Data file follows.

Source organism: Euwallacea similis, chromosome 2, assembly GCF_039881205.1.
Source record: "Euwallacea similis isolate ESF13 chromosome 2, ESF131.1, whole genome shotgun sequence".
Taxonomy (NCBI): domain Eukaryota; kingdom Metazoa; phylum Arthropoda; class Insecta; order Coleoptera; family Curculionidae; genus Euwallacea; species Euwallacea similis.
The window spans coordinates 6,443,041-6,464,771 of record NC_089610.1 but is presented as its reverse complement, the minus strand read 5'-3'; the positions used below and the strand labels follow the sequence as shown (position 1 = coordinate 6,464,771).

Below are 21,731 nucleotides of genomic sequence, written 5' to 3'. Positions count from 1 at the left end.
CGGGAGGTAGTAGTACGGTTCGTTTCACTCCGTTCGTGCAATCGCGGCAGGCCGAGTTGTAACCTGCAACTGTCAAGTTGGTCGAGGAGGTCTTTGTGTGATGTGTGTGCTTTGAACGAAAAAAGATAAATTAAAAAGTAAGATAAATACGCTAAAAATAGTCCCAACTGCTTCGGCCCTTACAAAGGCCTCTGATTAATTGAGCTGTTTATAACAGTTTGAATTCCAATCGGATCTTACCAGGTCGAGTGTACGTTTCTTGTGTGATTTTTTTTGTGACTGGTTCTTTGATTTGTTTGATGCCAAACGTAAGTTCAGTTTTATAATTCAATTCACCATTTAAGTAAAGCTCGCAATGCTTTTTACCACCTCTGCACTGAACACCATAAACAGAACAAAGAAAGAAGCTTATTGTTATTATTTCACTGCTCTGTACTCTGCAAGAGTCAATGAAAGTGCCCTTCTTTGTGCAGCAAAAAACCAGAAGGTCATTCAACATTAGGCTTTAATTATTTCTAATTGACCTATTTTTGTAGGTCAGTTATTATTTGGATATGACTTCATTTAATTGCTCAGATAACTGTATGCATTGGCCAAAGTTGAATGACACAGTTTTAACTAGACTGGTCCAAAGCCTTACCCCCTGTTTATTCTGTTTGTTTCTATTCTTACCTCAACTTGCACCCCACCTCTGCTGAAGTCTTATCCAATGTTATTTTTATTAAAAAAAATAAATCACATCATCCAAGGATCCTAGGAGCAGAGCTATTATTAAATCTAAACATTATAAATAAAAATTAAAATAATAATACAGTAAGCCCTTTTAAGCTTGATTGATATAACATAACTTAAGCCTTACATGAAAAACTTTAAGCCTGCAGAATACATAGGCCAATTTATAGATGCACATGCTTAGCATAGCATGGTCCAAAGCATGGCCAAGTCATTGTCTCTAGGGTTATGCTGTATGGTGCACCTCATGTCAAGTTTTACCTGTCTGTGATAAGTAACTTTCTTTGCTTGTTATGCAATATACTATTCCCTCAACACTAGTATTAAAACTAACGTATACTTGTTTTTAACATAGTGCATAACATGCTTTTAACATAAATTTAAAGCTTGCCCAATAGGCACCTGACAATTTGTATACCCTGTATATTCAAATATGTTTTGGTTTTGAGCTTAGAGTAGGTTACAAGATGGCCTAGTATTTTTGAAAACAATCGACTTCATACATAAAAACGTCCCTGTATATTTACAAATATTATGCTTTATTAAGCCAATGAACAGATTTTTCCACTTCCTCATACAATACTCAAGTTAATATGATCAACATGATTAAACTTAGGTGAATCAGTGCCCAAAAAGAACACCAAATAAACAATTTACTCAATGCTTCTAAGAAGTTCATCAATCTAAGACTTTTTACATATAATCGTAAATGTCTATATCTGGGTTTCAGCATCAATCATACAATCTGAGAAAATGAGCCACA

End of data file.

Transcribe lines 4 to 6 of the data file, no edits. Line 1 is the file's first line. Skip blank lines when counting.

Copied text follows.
The window spans coordinates 6,443,041-6,464,771 of record NC_089610.1 but is presented as its reverse complement, the minus strand read 5'-3'; the positions used below and the strand labels follow the sequence as shown (position 1 = coordinate 6,464,771).

Below are 21,731 nucleotides of genomic sequence, written 5' to 3'. Positions count from 1 at the left end.
CGGGAGGTAGTAGTACGGTTCGTTTCACTCCGTTCGTGCAATCGCGGCAGGCCGAGTTGTAACCTGCAACTGTCAAGTTGGTCGAGGAGGTCTTTGTGTGATGTGTGTGCTTTGAACGAAAAAAGATAAATTAAAAAGTAAGATAAATACGCTAAAAATAGTCCCAACTGCTTCGGCCCTTACAAAGGCCTCTGATTAATTGAGCTGTTTATAACAGTTTGAATTCCAATCGGATCTTACCAGGTCGAGTGTACGTTTCTTGTGTGATTTTTTTTGTGACTGGTTCTTTGATTTGTTTGATGCCAAACGTAAGTTCAGTTTTATAATTCAATTCACCATTTAAGTAAAGCTCGCAATGCTTTTTACCACCTCTGCACTGAACACCATAAACAGAACAAAGAAAGAAGCTTATTGTTATTATTTCACTGCTCTGTACTCTGCAAGAGTCAATGAAAGTGCCCTTCTTTGTGCAGCAAAAAACCAGAAGGTCATTCAACATTAGGCTTTAATTATTTCTAATTGACCTATTTTTGTAGGTCAGTTATTATTTGGATATGACTTCATTTAATTGCTCAGATAACTGTATGCATTGGCCAAAGTTGAATGACACAGTTTTAACTAGACTGGTCCAAAGCCTTACCCCCTGTTTATTCTGTTTGTTTCTATTCTTACCTCAACTTGCACCCCACCTCTGCTGAAGTCTTATCCAATGTTATTTTTATTAAAAAAAATAAATCACATCATCCAAGGATCCTAGGAGCAGAGCTATTATTAAATCTAAACATTATAAATAAAAATTAAAATAATAATACAGTAAGCCCTTTTAAGCTTGATTGATATAACATAACTTAAGCCTTACATGAAAAACTTTAAGCCTGCAGAATACATAGGCCAATTTATAGATGCACATGCTTAGCATAGCATGGTCCAAAGCATGGCCAAGTCATTGTCTCTAGGGTTATGCTGTATGGTGCACCTCATGTCAAGTTTTACCTGTCTGTGATAAGTAACTTTCTTTGCTTGTTATGCAATATACTATTCCCTCAACACTAGTATTAAAACTAACGTATACTTGTTTTTAACATAGTGCATAACATGCTTTTAACATAAATTTAAAGCTTGCCCAATAGGCACCTGACAATTTGTATACCCTGTATATTCAAATATGTTTTGGTTTTGAGCTTAGAGTAGGTTACAAGATGGCCTAGTATTTTTGAAAACAATCGACTTCATACATAAAAACGTCCCTGTATATTTACAAATATTATGCTTTATTAAGCCAATGAACAGATTTTTCCACTTCCTCATACAATACTCAAGTTAATATGATCAACATGATTAAACTTAGGTGAATCAGTGCCCAAAAAGAACACCAAATAAACAATTTACTCAATGCTTCTAAGAAGTTCATCAATCTAAGACTTTTTACATATAATCGTAAATGTCTATATCTGGGTTTCAGCATCAATCATACAATCTGAGAAAATGAGCCACA